I’m never sure whether or not I should write about my prerelease experiences. On the one hand, being able to actually play with the new cards helps to contextualize them within the limited format. I think it’s worthwhile to write about the new interactions I found, the cards that exceeded my expectations and the ones that fell short. On the other hand, I know I’m not playing a real format, but a seeded-pack rendition of one. Furthermore, since most people are unfamiliar with the cards in general, the games often don’t play out the way they should. I was able to win a game on the back of my opponent not realizing that outlast had to be activated at sorcery speed. I have to assume this isn’t likely to happen once people become more accustomed to playing with the set.

Anyway, I decided to write about the prerelease because I wanted to share my deck, discuss prowess as a limited mechanic, and talk about a strange scenario involving Deflecting Palm. Despite the countless play errors and the fact that prerelease sealed is not a real format, I had enough fun to warrant an article anyway. For me, fun is enough.

On Saturday morning, after a night of drinking and karaoke, I woke up way too early to cart my brother and his roommates over to UMass Boston for the 10AM prerelease. There were five of us in the car which meant that one person had to sit in the trunk and that we could each pick a different clan to play with. I chose Jeskai. While I worried a bit about how prowess would play out in limited, given the fact that there isn’t usually a lot of room for non-creatures and non-lands, I couldn’t help myself. I am a blue mage through and through and had to pick the cunning clan.


Here is what I built:



Jeskai Tempo Prerelease

Creatures (12)
Jeskai Student
Ainok Bond-Kin
Jeskai Elder
Abzan Falconer
Mardu Hordechief
Jeskai Windscout
Highspire Mantis
Alabaster Kirin
Mystic of the Hidden Way
Efreet Weaponmaster

Spells (11)
Defiant Strike
Suspension Field
Force Away
Feat of Resistance
Deflecting Palm
Singing Bell Strike
Crippling Chill
Bring Low
Master the Way
Lands (17)
Mystic Monastery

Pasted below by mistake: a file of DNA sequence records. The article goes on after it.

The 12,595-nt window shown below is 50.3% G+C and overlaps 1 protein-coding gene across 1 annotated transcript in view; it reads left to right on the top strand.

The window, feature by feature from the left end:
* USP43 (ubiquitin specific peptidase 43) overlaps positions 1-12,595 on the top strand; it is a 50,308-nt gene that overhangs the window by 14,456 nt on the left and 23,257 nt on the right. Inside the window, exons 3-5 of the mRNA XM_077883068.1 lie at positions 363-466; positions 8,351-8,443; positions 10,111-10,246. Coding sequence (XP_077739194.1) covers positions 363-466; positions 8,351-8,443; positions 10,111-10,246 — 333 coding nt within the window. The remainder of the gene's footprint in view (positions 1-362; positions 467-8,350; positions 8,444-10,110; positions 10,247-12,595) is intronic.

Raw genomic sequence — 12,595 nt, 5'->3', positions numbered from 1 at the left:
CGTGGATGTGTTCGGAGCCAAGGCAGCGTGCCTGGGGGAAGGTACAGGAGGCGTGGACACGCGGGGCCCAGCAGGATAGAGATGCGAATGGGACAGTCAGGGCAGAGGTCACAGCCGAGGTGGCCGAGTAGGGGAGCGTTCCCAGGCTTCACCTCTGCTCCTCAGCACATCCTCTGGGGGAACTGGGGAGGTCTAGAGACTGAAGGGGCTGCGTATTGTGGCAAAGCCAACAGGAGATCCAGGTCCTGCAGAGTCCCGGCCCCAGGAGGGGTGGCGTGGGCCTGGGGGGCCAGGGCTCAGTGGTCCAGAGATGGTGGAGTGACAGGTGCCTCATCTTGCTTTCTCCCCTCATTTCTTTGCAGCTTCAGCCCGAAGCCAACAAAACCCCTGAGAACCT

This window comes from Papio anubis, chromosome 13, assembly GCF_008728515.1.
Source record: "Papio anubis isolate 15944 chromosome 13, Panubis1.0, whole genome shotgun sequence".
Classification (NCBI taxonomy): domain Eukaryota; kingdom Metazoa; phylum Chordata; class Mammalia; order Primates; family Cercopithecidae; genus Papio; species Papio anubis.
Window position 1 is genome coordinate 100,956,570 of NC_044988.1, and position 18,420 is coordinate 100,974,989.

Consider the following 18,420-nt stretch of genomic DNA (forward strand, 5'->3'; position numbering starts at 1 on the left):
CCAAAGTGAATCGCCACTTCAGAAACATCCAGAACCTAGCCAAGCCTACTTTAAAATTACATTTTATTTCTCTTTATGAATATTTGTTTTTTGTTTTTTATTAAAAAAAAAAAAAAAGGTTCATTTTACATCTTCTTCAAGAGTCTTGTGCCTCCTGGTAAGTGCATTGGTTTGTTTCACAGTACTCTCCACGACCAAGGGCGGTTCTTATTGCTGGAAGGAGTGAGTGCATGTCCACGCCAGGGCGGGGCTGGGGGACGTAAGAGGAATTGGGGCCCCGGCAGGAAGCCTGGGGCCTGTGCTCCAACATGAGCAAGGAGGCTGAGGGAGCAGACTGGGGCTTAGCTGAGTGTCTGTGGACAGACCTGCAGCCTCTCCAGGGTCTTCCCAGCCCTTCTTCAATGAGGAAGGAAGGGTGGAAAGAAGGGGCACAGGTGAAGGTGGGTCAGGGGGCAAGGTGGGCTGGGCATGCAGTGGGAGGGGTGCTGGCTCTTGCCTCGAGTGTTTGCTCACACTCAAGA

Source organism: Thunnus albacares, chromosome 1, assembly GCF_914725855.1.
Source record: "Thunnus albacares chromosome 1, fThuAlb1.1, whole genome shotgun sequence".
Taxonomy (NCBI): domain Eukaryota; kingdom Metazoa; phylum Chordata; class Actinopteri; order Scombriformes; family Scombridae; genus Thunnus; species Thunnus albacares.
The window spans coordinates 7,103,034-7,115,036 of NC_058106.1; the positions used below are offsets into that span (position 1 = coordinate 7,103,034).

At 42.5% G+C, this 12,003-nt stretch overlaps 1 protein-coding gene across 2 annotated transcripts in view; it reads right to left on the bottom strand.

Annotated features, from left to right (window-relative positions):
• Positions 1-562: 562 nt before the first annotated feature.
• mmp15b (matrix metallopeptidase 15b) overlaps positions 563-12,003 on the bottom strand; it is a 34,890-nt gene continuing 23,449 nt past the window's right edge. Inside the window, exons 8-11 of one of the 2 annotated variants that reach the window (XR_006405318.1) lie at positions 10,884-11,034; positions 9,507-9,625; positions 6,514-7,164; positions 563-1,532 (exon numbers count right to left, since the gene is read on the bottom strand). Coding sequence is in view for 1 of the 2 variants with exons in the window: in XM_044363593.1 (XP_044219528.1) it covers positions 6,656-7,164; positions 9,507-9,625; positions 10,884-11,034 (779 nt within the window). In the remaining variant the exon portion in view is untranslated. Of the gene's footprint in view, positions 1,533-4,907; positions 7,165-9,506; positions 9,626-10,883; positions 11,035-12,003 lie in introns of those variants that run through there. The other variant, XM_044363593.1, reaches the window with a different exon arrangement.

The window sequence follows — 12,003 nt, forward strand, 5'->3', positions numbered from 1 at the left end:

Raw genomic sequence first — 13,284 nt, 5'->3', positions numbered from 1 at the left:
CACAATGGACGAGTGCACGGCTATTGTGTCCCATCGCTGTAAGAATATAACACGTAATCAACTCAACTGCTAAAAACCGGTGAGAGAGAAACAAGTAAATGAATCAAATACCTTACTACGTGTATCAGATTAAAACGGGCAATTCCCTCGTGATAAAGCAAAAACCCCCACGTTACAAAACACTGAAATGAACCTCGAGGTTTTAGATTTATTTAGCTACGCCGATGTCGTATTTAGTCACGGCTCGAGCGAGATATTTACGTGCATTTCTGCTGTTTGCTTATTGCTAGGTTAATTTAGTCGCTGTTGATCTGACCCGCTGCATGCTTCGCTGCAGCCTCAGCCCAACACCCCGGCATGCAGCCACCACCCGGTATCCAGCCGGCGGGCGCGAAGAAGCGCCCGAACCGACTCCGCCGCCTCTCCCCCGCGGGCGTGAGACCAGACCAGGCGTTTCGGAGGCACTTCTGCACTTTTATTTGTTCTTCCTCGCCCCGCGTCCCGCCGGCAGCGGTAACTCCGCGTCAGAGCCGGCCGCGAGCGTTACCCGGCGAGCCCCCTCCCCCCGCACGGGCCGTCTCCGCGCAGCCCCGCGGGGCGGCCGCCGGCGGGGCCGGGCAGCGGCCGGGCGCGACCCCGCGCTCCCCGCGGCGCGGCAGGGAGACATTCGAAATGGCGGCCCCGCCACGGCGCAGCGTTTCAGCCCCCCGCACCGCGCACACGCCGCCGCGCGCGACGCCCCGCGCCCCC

Wind-scarred Scrag

Sideboard (5)
Deflecting Palm
Defiant Strike
Disdainful Stroke
Swift Kick

I went 3-1 with this deck losing to a bomby Abzan deck and winning against Mardu and the Jeskai mirror twice. This list is definitely very spell heavy with me opting to only play 12 creatures. I had a few other on color morphs I could play to up my creature count, but I wanted to build a tempo deck that really exploited the prowess ability. Though I only had four prowess creatures, I found them to be really impressive, especially in conjunction with the solid removal in the deck and the can-tripping tempo cards. Curving Jeskai Student into Jeskai Windscout and then attacking with all my mana up felt incredible. The thing about prowess is that while you most likely won’t trigger it often, the threat of it triggering is enough to keep opponents on their toes. While I initially felt that prowess was a vanilla ability, after playing with the cards I’ve found it to be elegant and cerebral. Do you block Jeskai Elder with a morph creature? If you don’t, you take damage and your opponent improves their card quality and if you do perhaps you lose your creature. I really enjoy the are-they-bluffing-it subgame the prowess cards create. Furthermore, there are a pretty reasonable amount of spells that replace themselves and work to trigger prowess. Crippling Chill felt insane in this deck as it often tapped down a problematic blocker, triggered prowess, and then allowed me to draw another spell.